The UK government is preparing to offer a 'big concession package' to the US which includes a plan to cuts tariffs on agri imports, reports say.
International trade secretary Liz Truss is offering incentives to help finalise a trade deal with the United States, according to the Financial Times.
Officials told the paper that the Department for International Trade had proposed a reduction on the cost of some agricultural imports.
They stressed, however, that the government was not looking at changing British food and farming standards to align with the US.
It comes as UK farming groups recently reiterated the need to protect environmental and welfare standards as trade talks between the two countries got underway last week.
The first round of delayed video-conference negotiations involved hundreds of officials and is expected to last two weeks with future talks every six weeks.
But Ms Truss, who is leading the trade talks, is reportedly facing internal opposition from Defra Secretary George Eustice, who is concerned over the impact lower standard food imports would have on British farming.
NFU international trade director Nick von Westenholz told the paper that farmers would be 'very concerned' about the proposals.
“Any concessions UK negotiators give on market access – such as lower or zero tariffs on agricultural goods – must be accompanied by clear conditions on how those goods have been produced,” he said.
“Anything else would represent a clear breach of the government’s own explicit red lines in trade negotiations.”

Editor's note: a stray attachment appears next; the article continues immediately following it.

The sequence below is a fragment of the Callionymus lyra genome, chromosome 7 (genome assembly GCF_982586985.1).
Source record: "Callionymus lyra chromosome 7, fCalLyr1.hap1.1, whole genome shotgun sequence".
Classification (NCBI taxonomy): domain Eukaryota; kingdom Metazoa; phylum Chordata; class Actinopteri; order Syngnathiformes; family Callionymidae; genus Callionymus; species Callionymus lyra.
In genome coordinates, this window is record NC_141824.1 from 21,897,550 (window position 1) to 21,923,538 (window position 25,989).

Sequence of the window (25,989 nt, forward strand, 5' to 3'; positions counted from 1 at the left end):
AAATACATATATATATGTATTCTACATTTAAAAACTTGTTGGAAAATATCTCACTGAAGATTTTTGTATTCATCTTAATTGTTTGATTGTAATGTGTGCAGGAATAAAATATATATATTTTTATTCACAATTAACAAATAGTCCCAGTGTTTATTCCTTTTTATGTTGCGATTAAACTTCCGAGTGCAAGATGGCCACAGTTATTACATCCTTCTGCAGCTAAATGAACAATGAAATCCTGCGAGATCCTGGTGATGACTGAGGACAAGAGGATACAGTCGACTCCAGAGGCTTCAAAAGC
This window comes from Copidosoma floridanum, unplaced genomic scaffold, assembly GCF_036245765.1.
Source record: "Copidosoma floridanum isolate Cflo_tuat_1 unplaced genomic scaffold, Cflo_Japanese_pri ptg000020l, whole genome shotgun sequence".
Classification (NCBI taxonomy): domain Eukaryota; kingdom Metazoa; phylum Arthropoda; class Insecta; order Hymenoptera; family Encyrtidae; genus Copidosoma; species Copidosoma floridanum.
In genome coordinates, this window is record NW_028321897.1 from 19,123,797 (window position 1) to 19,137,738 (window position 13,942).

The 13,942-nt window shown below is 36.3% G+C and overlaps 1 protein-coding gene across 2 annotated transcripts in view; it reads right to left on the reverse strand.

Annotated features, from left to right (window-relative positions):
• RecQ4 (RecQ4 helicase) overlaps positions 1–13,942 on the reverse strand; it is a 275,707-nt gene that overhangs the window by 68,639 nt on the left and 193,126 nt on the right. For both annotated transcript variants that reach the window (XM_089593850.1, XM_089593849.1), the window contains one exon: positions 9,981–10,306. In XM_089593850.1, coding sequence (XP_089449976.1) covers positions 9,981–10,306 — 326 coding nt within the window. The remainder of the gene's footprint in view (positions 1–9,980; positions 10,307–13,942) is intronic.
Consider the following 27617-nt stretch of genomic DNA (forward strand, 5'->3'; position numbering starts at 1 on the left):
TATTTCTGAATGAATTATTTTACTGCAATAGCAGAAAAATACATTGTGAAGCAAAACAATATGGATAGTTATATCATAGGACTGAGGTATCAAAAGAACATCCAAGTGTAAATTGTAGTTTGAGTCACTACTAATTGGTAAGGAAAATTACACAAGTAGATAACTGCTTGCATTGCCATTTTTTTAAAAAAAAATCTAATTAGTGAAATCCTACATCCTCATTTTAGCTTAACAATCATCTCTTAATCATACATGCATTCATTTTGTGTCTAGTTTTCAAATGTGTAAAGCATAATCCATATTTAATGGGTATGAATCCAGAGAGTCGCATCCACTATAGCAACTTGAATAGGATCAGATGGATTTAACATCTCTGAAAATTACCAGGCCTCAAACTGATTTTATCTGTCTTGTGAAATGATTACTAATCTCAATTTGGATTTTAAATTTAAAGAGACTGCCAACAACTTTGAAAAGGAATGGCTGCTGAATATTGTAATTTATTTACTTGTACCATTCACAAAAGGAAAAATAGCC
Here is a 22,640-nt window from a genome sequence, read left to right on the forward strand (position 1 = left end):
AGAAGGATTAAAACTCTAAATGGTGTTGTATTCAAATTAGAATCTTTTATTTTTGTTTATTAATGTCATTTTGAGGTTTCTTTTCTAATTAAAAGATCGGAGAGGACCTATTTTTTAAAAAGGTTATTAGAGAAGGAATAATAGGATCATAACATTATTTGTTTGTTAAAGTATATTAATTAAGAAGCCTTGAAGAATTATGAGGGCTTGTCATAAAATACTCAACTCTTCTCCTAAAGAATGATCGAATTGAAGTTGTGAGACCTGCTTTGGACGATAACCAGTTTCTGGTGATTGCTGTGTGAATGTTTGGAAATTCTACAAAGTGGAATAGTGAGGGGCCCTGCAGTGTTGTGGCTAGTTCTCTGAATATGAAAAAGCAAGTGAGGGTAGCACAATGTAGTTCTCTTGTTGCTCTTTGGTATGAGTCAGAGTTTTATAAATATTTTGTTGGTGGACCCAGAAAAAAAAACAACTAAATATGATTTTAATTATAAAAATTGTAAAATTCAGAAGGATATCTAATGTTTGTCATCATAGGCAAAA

Labour's shadow international trade secretary Emily Thornberry echoed this, saying that the UK needs a government that would 'stand up for farmers and consumers' in trade negotiations.
"A trade deal designed to benefit the big American agri corporations may help Trump’s chances of re-election, but it can only be delivered at the expense of food standards in Britain and the competitiveness of our domestic farming sector."
A Department for International Trade official said, however, that the proposal to slash tariffs had not been finalised.
"The US-UK negotiations only started last week — it is far too early to talk about any tariff changes," the official explained.
"We’ve been clear that we will get a deal that works for the whole UK, including our farmers. Any trade deals must be reciprocal too.”
It comes as MPs rejected an amendment to protect farmers from lower-standard food imports as the Agriculture Bill reached the Report Stage and Third Reading on Wednesday (13 May).
Environment, Food and Rural Affairs Committee Chair Neil Parish, who tabled the amendment, said it was 'disappointing' and that there are now 'grave concerns' over the future direction of the Bill.